The emergence of drug-resistant HIV variants constitutes a significant clinical challenge that necessitates the continued development of new antiviral agents, including small molecule CCR5 and CXCR4 antagonists. Recently, we have conferred genetic resistance to HIV infection through the targeted, permanent disruption of the ccr5 gene in human T cells through the use of highly specific zinc-finger nucleases (ZFNs). In vitro, cells with disrupted ccr5 grow normally, are resistant to infection by R5 virus strains, but are sensitive to X4 virus strains. NOG mice engrafted with R5-ZFN treated CD4+ T cells and subsequently infected with an R5 virus strain exhibited lower virus loads, and cells with disrupted ccr5 had a significant survival advantage in vivo. Our hypotheses for Project 3 are: 1. ZFN modification of both CXCR4 and CCR5 in primary CD4 T cells will protect cells from HIV infection while limiting genetic drift toward X4 strains in the NOG model of adoptive transfer, 2. Reconstitution of NOG mice with CCRS-modified CD34+ stem cells will broaden resistance to CCR5-tropic HIV, and 3. ZFN modification of CCR5 in CD4 T cells for adoptive transfer is advantageous over small molecule inhibitors in the setting of resistance to inhibitor In this project, we will continue our productive collaboration with Sangamo Biosciences, and through an iterative process test a panel of CXCR4-specific ZFNs (X4-ZFN) for their ability to disrupt the gene encoding this significant HIV coreceptor. The X4-ZFNs that disrupt CXCR4 most efficiently and specifically (Aim #1), determined in part through working with the Core C, and the lead CCR5 ZFNs will be tested for the ability to confer protection of cell lines and primary human T cells to infection by a variety of HIV-1 strains in vitro (Aim #2), and in vivo using the NOG mouse system in collaboration with Core B (Aim #3). We will also combine our X4- and R5-ZFNs in an attempt to render cells completely resistant to HIV-1 infection. While we will target CCR5 in both T cells and hematopoietic stem cells, we will limit the targeting of CXCR4 to T cells since CXCR4 has other important functions in hematopoiesis (Aims #2 and #3). Because genetic ablation of viral coreceptors imposes a selective pressure on virus that is quite distinct from the use of small molecule coreceptor antagonists, we will monitor our in vitro and in vivo infection experiments for the evolution of viral resistance (Aim #4), and if observed characterize the mechanism(s). Our long-term goal is to administer coreceptor-deficient autologous T cells and stem cells to HIV infected individuals.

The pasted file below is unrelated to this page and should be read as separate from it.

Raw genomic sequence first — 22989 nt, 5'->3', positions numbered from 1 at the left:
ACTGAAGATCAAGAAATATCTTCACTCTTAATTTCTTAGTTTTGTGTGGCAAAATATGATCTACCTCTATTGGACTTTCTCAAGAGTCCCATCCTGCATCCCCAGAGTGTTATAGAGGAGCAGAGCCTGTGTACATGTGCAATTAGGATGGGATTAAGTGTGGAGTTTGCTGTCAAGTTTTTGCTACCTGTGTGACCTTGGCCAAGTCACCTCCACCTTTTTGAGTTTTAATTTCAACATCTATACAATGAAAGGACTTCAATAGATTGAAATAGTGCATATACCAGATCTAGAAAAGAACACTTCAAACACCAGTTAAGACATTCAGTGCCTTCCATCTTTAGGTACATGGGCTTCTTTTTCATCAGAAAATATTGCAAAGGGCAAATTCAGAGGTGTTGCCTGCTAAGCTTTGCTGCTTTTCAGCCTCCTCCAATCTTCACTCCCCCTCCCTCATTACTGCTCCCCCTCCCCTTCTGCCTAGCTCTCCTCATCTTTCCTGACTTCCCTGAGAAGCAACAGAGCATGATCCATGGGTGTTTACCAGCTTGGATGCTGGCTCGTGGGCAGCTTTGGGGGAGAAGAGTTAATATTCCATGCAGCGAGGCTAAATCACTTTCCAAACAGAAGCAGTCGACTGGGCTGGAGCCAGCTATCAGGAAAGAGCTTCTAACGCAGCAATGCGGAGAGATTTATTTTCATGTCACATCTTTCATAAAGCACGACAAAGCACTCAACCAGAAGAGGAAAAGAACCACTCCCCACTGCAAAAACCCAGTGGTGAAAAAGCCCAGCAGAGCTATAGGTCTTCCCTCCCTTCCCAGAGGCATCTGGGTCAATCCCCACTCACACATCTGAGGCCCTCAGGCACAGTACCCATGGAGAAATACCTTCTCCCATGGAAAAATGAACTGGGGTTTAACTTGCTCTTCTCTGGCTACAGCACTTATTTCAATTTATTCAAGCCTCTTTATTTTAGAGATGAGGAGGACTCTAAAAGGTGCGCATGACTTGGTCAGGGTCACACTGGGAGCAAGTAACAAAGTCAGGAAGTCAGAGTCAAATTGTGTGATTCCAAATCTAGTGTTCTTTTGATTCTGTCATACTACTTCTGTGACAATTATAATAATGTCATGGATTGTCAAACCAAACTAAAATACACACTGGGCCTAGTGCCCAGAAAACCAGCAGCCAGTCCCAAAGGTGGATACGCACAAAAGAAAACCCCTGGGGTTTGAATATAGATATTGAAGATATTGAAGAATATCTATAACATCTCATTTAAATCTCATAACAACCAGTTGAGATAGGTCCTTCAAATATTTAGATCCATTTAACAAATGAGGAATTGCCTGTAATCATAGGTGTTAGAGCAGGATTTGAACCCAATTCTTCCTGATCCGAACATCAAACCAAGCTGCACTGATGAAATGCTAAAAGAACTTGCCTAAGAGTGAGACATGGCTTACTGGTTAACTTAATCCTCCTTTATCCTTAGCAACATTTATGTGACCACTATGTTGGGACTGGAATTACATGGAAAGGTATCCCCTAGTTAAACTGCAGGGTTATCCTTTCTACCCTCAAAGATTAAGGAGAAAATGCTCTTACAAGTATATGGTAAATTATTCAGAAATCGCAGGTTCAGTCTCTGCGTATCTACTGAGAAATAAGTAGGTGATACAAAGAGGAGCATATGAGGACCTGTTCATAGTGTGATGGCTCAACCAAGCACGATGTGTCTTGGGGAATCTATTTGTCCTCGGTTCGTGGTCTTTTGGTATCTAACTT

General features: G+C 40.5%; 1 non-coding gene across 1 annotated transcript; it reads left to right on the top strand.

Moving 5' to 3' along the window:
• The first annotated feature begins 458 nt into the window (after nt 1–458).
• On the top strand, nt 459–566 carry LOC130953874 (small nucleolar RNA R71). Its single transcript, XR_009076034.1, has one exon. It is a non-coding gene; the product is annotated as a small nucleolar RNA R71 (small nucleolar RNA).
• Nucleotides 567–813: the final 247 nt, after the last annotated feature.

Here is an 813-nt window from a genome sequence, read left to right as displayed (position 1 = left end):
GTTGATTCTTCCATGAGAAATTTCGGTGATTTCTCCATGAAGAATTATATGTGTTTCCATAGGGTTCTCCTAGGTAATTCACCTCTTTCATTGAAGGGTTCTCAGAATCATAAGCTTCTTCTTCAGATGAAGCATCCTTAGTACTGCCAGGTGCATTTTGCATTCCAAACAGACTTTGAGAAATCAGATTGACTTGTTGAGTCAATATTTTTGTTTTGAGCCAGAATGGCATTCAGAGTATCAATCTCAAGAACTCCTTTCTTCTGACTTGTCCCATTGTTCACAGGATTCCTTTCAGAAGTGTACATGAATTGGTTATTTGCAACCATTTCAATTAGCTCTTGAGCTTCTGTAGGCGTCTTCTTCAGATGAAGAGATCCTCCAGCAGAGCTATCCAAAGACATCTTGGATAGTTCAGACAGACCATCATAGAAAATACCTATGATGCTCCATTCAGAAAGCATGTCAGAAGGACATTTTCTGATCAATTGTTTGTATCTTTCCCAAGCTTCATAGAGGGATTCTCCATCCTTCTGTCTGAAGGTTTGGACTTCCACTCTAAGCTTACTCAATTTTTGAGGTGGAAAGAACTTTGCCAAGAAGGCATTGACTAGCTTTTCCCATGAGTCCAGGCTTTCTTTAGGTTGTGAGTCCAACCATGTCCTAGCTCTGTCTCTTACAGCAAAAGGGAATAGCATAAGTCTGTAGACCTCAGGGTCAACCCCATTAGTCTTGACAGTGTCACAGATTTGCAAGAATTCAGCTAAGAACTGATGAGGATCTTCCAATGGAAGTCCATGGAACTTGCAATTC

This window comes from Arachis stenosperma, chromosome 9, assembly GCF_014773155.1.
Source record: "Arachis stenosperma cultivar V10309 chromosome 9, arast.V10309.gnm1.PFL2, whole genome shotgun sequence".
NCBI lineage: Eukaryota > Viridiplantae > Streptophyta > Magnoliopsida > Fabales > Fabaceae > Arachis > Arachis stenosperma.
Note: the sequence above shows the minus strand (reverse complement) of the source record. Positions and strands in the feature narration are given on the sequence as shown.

National Institute of Health (NIH)
National Institute of Allergy and Infectious Diseases (NIAID)
Research Program--Cooperative Agreements (U19)
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Special Emphasis Panel (ZAI1-CCH-A)
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University of Pennsylvania
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